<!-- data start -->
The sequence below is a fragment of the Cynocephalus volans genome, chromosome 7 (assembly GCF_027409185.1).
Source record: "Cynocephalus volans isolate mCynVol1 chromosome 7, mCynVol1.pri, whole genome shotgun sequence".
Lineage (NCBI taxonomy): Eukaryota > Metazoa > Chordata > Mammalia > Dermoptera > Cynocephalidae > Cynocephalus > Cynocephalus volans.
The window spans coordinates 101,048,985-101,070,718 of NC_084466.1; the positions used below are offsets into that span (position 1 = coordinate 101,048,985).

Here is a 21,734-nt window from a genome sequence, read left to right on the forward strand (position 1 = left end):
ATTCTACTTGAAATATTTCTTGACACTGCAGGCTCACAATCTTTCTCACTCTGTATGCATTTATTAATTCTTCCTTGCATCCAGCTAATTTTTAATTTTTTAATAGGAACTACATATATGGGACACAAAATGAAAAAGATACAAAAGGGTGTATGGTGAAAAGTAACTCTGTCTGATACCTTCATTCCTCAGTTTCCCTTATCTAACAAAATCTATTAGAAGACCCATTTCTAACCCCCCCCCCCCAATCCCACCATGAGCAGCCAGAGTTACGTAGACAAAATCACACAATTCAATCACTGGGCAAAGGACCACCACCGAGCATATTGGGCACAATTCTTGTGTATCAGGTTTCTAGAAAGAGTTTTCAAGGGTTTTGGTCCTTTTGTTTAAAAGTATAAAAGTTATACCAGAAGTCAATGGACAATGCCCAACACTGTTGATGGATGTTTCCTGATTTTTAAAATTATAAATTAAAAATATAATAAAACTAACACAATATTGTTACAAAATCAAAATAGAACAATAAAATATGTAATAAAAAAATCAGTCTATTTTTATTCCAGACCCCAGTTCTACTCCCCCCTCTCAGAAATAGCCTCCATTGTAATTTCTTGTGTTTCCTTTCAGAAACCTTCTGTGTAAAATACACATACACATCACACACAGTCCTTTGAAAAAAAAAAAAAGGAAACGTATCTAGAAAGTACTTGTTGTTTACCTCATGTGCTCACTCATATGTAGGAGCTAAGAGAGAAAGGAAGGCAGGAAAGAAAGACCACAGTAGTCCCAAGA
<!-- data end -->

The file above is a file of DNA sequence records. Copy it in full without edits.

The sequence below is a fragment of the Cynocephalus volans genome, chromosome 7 (assembly GCF_027409185.1).
Source record: "Cynocephalus volans isolate mCynVol1 chromosome 7, mCynVol1.pri, whole genome shotgun sequence".
Lineage (NCBI taxonomy): Eukaryota > Metazoa > Chordata > Mammalia > Dermoptera > Cynocephalidae > Cynocephalus > Cynocephalus volans.
The window spans coordinates 101,048,985-101,070,718 of NC_084466.1; the positions used below are offsets into that span (position 1 = coordinate 101,048,985).

Here is a 21,734-nt window from a genome sequence, read left to right on the forward strand (position 1 = left end):
ATTCTACTTGAAATATTTCTTGACACTGCAGGCTCACAATCTTTCTCACTCTGTATGCATTTATTAATTCTTCCTTGCATCCAGCTAATTTTTAATTTTTTAATAGGAACTACATATATGGGACACAAAATGAAAAAGATACAAAAGGGTGTATGGTGAAAAGTAACTCTGTCTGATACCTTCATTCCTCAGTTTCCCTTATCTAACAAAATCTATTAGAAGACCCATTTCTAACCCCCCCCCCCCAATCCCACCATGAGCAGCCAGAGTTACGTAGACAAAATCACACAATTCAATCACTGGGCAAAGGACCACCACCGAGCATATTGGGCACAATTCTTGTGTATCAGGTTTCTAGAAAGAGTTTTCAAGGGTTTTGGTCCTTTTGTTTAAAAGTATAAAAGTTATACCAGAAGTCAATGGACAATGCCCAACACTGTTGATGGATGTTTCCTGATTTTTAAAATTATAAATTAAAAATATAATAAAACTAACACAATATTGTTACAAAATCAAAATAGAACAATAAAATATGTAATAAAAAAATCAGTCTATTTTTATTCCAGACCCCAGTTCTACTCCCCCCTCTCAGAAATAGCCTCCATTGTAATTTCTTGTGTTTCCTTTCAGAAACCTTCTGTGTAAAATACACATACACATCACACACAGTCCTTTGAAAAAAAAAAAAAGGAAACGTATCTAGAAAGTACTTGTTGTTTACCTCATGTGCTCACTCATATGTAGGAGCTAAGAGAGAAAGGAAGGCAGGAAAGAAAGACCACAGTAGTCCCAAGA